Linda – For more examples of commercials disguised as news stories, check out the “dissecting the local News” section of the GRIID website.
Linda – On April 21 all 2 TV stations and the Grand Rapids Press ran a story about a visit to GVSU by TV talk show host Tony Danza. Jeff, why would the local news even bother to report on this?
Jeff – It is part of a trend in news reporting which is increasingly celebrity focused. Almost everyday news consumers are given a diet of the latest gossip on celebrities, whether it is the Michael Jackson trial or updates on the dating scene from Hollywood. Now, channel 13 did not report on Tony Danza’s visit, but they did report that Ben Affleck has a new girl friend.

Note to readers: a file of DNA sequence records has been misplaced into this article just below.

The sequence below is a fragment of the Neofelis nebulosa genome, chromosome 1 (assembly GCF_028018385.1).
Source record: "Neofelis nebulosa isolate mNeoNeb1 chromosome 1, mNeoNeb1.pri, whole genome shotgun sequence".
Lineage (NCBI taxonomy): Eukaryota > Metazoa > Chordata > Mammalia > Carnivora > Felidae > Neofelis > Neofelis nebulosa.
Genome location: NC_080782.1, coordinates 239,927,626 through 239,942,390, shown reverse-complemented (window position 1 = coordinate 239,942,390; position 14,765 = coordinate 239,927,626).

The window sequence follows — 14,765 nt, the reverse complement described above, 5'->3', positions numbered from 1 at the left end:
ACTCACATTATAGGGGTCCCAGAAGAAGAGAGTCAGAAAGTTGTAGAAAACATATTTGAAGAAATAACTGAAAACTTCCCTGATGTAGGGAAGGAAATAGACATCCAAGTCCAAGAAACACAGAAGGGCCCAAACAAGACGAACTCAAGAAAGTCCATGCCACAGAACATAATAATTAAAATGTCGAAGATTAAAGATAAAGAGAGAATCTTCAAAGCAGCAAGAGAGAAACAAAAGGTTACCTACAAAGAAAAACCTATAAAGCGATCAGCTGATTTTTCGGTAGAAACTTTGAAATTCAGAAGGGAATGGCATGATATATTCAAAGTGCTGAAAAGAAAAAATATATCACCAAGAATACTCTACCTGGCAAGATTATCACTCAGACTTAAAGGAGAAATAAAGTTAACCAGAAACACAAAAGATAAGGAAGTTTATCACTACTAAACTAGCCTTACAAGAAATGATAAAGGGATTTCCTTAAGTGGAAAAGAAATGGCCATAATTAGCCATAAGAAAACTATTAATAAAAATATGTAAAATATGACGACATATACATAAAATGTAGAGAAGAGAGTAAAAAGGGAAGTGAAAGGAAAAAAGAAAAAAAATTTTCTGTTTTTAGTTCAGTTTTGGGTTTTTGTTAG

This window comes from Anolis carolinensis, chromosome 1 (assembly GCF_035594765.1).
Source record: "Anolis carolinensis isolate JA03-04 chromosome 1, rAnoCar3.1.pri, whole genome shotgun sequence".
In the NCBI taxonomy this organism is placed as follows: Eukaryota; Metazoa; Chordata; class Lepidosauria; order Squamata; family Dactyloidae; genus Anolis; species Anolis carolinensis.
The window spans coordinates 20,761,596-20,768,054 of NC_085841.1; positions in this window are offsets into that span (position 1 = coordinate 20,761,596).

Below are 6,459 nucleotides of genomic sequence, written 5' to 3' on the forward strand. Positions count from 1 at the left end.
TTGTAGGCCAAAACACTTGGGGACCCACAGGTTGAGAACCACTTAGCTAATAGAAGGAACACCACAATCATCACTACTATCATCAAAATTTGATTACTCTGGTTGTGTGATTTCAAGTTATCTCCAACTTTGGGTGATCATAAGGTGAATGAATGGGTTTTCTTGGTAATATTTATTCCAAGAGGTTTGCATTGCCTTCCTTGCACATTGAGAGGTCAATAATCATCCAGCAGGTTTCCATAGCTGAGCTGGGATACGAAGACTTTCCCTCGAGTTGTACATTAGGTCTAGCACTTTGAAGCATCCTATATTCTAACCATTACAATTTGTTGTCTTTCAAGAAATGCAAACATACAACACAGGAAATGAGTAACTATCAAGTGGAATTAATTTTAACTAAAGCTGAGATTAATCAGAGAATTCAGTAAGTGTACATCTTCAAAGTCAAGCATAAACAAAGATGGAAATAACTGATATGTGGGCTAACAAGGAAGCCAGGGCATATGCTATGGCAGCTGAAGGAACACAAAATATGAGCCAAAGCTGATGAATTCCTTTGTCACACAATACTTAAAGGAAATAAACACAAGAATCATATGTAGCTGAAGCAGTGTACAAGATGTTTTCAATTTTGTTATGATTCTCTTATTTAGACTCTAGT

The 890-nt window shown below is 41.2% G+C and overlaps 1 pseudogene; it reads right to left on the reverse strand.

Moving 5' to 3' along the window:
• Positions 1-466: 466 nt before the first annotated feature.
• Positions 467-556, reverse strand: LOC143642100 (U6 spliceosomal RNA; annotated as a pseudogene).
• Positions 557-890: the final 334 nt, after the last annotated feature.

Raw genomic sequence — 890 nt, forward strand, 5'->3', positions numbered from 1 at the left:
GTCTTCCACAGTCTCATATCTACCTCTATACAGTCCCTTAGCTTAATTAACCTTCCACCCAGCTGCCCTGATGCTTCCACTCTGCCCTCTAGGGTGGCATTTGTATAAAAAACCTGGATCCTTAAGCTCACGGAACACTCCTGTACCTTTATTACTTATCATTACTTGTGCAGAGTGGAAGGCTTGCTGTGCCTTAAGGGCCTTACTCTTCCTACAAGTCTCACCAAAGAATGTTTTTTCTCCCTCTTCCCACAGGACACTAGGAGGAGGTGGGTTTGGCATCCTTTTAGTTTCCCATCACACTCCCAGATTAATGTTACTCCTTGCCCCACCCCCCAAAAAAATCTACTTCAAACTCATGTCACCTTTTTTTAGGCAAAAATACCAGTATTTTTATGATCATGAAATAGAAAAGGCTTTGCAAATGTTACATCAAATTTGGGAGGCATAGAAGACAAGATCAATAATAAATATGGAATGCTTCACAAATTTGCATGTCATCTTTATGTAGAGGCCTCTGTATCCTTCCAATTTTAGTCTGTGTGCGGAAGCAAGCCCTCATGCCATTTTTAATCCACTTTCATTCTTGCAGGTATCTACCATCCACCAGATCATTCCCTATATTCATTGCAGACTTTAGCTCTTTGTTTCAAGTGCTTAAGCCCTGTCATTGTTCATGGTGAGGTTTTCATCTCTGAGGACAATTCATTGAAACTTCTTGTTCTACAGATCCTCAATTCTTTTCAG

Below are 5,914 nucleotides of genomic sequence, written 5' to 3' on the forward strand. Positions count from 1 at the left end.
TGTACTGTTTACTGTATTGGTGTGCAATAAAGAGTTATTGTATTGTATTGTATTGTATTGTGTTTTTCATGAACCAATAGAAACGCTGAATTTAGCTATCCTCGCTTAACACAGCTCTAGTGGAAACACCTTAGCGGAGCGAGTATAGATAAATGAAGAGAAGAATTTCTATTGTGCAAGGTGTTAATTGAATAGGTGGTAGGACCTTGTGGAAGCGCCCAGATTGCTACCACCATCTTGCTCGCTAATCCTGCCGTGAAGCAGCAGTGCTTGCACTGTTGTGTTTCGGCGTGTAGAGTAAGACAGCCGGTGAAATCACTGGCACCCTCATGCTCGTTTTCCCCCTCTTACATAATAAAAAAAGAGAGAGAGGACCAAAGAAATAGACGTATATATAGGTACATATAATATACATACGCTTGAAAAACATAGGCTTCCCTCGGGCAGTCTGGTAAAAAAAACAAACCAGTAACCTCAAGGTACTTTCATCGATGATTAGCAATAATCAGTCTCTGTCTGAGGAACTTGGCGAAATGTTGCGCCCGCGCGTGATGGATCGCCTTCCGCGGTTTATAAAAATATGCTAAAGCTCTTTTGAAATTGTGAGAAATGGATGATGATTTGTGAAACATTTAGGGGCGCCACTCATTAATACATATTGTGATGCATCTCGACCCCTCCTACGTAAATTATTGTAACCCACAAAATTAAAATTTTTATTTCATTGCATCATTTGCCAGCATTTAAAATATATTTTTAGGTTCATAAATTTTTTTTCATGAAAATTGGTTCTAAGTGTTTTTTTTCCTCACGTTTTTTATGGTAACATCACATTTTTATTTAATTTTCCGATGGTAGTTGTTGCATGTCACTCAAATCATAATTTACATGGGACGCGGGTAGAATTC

Linda – Why else might news outlets run these kinds of stories? Jeff - One of the reasons has to do with self-promotion. In this case Channel 8 probably ran the story because Tony Danza’s show is on NBC as well. We see this quite often with stations promoting programming on their channel in news stories. The local FOX affiliate does it weekly with American Idol and WZZM 13 has done it with the show Extreme Makeover. Lastly, I think it is important for listeners to understand that this is also the result of media ownership consolidation. When big companies buy up local news agencies that results in the downsizing of news departments. If you have fewer reporters you are more likely to run fluff pieces you get from the networks and increasingly stations are told to run these self-promotion pieces as it is good for ratings. Linda – To read more about the trends in News Reporting we’ll link to a new report by the Project for Excellence in Journalism at the Catalyst Radio site.